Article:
There are 18km of beginner-friendly runs, including 3km at Eckbauer, 10km at Hausberg/Alpspitze, and 2km on the glacier. The Hausberg section (1,340 metres (4,396 ft.) in the Classic area offers the most novice pistes, however strong beginners will find skiing on the glacier well beyond their grasp.

The beginner pistes in the Hausberg region are serviced by a quad chair and a few surface lifts. The runs aren’t very memorable, and unless novices wish to go into a red run, they’ll be confined to the Hausberg region. The remaining blue pistes further up the region are all serviced by lifts, the base stations of which must be reached by skiing a red run. Furthermore, there is no summit to base blue run, thus novices must download on the Hausbergbahn. This arrangement may make some newcomers feel constrained.

Many of the red runs in the Zugspitze region are on the easier end of the range. In fact, we had trouble distinguishing between the red and blue pistes on the glacier. Skiing on the glacier is unusual, and most novices will like the experience of riding the Zugspitzebahn cog-railway through the mountain (just follow the signs for the “Zahnradbahn”).

Garmisch-Partenkirchen Intermediate Skiing

Garmisch is popular among intermediate skiers. Long pistes stretch over massive steep drops making the Classic section a favorite among intermediates. On clear days, the above-treeline glacier runs in the Zugspitze region should not be missed.

The Classic region features the most extensive and outstanding collection of intermediate runs. Skiing 1300 m (4,265 ft.) from the top of the Alpspitzbahn to the bottom is feasible. Three previous downhill courses (Olympia, Kochelberg, and Standard-Tonihutte) descend 600m in a straight line. The Olympic downhill race was held in the Olypmia Olympics in 1936. Lapping these three pistes allows for a lot of vertical, and they’re so fun that many first-timers bypass some of the more interesting intermediate lines near the Classic area’s peak.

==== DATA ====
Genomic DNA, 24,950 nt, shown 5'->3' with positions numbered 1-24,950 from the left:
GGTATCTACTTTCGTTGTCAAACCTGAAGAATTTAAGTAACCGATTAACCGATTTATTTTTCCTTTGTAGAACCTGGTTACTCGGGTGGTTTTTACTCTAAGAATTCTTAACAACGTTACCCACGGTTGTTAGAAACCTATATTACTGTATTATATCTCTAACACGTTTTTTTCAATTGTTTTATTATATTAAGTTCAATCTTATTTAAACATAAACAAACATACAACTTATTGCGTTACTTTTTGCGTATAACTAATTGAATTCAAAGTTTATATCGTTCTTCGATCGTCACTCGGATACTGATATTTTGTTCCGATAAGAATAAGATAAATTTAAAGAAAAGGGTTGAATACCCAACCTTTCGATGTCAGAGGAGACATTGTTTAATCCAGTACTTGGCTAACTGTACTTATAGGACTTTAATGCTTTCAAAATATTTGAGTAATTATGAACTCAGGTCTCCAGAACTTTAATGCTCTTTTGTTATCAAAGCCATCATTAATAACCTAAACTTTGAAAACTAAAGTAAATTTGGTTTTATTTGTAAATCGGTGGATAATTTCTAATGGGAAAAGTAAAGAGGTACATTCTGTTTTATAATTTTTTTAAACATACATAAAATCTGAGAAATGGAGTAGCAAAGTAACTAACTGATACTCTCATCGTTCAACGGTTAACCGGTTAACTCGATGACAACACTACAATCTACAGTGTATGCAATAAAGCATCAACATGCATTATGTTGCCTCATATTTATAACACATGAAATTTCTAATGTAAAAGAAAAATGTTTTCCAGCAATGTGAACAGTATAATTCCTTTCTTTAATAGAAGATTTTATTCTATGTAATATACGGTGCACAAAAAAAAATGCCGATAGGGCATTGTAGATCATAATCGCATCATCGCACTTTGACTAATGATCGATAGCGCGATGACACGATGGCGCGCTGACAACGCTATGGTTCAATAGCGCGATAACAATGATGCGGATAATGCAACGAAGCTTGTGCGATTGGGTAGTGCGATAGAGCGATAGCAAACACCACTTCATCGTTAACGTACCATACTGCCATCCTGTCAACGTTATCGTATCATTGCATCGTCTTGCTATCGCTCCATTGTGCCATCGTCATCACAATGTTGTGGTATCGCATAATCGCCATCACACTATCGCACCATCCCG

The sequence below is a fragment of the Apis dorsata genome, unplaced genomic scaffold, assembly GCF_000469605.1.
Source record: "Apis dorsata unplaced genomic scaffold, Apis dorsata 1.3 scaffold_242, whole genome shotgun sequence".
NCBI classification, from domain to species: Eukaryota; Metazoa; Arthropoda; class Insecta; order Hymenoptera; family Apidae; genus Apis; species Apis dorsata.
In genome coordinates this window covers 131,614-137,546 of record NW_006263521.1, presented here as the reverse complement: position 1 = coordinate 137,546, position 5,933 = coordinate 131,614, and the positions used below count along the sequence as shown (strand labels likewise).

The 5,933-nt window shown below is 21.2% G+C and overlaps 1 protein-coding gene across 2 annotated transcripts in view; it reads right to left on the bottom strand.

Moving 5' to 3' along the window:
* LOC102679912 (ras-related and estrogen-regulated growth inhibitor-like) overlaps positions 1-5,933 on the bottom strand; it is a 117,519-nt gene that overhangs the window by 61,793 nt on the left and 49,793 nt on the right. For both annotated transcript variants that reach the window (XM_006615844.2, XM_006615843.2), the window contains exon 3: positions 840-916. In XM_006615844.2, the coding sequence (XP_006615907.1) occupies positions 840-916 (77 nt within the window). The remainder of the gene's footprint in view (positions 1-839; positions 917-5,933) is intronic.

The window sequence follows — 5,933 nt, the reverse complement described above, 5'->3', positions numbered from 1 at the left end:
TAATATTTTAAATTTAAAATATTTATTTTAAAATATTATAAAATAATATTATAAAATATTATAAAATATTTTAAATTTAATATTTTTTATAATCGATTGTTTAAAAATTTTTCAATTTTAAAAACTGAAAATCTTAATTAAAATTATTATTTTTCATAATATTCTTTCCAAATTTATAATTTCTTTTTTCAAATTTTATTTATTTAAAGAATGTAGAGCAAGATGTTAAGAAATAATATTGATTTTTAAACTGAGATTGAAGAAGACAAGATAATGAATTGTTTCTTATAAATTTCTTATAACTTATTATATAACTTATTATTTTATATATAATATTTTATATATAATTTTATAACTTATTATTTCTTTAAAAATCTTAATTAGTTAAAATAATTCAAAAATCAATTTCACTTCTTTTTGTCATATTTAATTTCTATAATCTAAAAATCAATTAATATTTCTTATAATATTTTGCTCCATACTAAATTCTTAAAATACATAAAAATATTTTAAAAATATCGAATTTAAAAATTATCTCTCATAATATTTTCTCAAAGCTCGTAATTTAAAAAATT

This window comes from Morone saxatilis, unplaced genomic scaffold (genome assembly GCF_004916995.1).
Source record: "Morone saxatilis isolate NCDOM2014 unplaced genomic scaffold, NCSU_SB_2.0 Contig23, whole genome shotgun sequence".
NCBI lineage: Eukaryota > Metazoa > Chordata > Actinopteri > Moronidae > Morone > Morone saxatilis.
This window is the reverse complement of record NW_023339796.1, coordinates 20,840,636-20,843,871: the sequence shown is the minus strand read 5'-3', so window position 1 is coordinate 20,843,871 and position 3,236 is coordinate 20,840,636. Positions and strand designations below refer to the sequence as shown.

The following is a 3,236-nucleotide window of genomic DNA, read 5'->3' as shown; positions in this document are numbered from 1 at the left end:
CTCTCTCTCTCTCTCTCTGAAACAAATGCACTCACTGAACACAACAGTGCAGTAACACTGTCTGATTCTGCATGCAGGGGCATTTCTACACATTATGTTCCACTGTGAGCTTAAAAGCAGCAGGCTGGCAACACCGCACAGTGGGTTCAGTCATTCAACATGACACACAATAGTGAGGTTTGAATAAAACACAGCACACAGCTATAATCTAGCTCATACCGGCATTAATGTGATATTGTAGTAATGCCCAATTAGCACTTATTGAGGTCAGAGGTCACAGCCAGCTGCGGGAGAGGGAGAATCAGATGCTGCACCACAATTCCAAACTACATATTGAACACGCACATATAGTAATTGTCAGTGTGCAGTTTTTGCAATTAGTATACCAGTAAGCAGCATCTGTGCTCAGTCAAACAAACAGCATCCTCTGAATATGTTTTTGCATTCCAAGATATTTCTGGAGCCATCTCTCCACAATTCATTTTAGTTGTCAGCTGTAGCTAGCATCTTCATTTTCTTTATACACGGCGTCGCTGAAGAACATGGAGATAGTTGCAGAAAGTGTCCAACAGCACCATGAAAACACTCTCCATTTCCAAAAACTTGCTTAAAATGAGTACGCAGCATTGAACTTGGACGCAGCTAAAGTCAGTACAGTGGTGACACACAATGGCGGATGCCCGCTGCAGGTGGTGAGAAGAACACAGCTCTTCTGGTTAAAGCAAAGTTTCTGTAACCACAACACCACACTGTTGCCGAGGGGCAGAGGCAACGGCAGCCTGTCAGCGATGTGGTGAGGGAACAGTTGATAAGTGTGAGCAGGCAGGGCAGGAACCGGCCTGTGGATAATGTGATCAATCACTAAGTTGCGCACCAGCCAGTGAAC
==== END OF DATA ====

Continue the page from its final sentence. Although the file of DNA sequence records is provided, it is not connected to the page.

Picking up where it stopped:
A sprint down Bernadein is especially recommended. This route, which has its own surface lift, dips through a tight mountain gap before expanding up into a large piste between two towering rockfaces.

The Zugspitze region is an intermediate’s dream. The glacier boasts around 15 kilometers of relaxing wide-open skiing above the treeline. The runs are on the easier end of the red scale, and strong novices will find many of them doable. The glacier has no difficult runs, so intermediates may explore the whole region. Whether you’re taking the Zugspitzebahn up the mountain, be sure to check to see if the Riffelriss run is available. When it is, disembark at Riffelriss station and ski this often-overlooked red route back down to the Eibsee Zugspitzebahn train station.

Garmisch-Partenkirchen Advanced Skiing 

More skilled skiers will wish to attempt the famous Kandahar run, as well as the other challenging lines at Kreuzek, such as Olympia and Trögellifthang.

The Kandahar, with its 940-metre (3,084-foot) vertical drop, is the resort’s trademark run (3.7 km/2.3m), yet few skiers would want to attempt to break the sub-two-minute record time for its descent. There is a very difficult descent from the summit of the Zugspitze to Ehrwald in Austria, which should only be attempted with the assistance of a guide. The wooded gullies below the Sonnenalm Lodge at Wank, Partenkirchen’s only local skiing, are suitable for expert skiers who don’t mind trekking up to grab some nice off-piste and powder.